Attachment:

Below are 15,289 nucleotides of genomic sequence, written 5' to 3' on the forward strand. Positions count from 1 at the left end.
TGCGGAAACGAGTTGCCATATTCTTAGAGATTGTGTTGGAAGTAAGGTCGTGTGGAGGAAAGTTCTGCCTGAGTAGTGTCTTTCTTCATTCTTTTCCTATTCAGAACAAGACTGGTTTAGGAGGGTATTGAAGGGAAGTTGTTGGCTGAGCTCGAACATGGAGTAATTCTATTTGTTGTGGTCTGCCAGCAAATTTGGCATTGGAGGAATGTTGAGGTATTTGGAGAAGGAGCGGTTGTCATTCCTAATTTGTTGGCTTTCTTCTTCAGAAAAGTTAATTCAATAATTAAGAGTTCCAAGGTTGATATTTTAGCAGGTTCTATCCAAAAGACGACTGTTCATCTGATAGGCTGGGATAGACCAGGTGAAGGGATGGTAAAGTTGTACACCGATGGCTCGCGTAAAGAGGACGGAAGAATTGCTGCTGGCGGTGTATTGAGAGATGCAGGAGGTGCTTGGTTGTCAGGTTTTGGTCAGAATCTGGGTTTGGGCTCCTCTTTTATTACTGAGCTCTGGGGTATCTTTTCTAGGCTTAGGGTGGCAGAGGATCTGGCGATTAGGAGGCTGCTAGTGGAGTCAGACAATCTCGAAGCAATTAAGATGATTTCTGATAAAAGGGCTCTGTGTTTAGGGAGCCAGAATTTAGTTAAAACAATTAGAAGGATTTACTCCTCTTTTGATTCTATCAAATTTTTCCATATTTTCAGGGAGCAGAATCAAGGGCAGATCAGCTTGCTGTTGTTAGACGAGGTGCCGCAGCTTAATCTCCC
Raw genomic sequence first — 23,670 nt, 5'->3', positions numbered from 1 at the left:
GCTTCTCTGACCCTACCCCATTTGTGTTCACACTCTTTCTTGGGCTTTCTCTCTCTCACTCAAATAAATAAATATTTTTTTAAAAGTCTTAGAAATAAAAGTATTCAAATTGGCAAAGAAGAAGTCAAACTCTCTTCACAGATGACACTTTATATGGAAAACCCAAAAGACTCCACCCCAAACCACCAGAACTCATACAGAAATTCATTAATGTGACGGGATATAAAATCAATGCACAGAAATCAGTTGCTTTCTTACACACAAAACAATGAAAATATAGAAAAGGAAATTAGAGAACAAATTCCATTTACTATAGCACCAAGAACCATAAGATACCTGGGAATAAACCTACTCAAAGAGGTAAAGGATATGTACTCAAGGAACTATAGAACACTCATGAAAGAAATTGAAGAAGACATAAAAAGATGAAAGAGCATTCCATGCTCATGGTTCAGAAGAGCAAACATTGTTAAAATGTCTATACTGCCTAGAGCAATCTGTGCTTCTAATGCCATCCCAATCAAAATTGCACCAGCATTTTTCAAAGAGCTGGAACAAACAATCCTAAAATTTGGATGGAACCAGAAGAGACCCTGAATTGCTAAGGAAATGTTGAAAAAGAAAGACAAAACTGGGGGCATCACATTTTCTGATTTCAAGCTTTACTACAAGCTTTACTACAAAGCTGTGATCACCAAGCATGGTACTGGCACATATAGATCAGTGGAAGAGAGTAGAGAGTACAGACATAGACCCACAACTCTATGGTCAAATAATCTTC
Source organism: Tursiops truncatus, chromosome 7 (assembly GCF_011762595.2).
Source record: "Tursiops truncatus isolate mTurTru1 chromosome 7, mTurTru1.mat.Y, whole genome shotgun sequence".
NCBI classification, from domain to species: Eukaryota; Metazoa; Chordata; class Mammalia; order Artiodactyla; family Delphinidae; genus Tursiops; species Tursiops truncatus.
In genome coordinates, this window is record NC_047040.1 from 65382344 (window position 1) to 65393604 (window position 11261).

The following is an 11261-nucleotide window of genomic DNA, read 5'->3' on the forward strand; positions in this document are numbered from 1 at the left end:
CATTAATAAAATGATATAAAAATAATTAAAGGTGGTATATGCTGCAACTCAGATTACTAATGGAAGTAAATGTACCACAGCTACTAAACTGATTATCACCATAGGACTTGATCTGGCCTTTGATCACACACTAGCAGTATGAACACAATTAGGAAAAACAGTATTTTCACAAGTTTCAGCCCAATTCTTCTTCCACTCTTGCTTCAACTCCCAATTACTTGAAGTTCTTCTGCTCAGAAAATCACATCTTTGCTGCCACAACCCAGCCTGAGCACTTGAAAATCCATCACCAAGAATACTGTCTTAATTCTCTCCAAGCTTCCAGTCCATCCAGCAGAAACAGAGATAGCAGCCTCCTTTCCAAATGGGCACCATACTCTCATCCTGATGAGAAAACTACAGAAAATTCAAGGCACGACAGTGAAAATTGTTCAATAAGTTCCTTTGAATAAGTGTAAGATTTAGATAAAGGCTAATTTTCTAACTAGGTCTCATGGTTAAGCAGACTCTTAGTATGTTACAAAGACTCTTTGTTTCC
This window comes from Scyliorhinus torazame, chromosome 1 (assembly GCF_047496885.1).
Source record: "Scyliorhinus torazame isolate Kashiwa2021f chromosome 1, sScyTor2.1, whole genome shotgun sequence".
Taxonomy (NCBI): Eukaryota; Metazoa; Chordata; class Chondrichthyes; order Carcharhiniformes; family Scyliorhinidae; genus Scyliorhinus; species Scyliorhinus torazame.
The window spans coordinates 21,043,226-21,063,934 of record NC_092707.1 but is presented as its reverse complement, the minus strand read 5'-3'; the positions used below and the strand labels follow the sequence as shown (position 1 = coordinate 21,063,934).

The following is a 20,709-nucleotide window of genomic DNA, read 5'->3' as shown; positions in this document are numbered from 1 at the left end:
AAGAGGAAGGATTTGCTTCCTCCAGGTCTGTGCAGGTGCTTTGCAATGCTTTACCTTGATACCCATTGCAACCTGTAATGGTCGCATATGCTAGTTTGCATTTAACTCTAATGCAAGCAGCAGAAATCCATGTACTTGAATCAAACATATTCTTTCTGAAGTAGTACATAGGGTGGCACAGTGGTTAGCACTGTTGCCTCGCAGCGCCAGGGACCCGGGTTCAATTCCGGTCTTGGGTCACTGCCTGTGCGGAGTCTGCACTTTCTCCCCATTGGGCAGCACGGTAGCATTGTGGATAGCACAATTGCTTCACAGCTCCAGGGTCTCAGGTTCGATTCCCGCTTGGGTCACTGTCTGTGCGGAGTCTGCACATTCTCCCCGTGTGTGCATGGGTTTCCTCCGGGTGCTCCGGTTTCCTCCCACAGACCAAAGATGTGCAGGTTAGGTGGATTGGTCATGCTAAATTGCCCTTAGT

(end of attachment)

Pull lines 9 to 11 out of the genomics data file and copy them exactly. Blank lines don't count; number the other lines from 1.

The following is an 11261-nucleotide window of genomic DNA, read 5'->3' on the forward strand; positions in this document are numbered from 1 at the left end:
CATTAATAAAATGATATAAAAATAATTAAAGGTGGTATATGCTGCAACTCAGATTACTAATGGAAGTAAATGTACCACAGCTACTAAACTGATTATCACCATAGGACTTGATCTGGCCTTTGATCACACACTAGCAGTATGAACACAATTAGGAAAAACAGTATTTTCACAAGTTTCAGCCCAATTCTTCTTCCACTCTTGCTTCAACTCCCAATTACTTGAAGTTCTTCTGCTCAGAAAATCACATCTTTGCTGCCACAACCCAGCCTGAGCACTTGAAAATCCATCACCAAGAATACTGTCTTAATTCTCTCCAAGCTTCCAGTCCATCCAGCAGAAACAGAGATAGCAGCCTCCTTTCCAAATGGGCACCATACTCTCATCCTGATGAGAAAACTACAGAAAATTCAAGGCACGACAGTGAAAATTGTTCAATAAGTTCCTTTGAATAAGTGTAAGATTTAGATAAAGGCTAATTTTCTAACTAGGTCTCATGGTTAAGCAGACTCTTAGTATGTTACAAAGACTCTTTGTTTCC
This window comes from Scyliorhinus torazame, chromosome 1 (assembly GCF_047496885.1).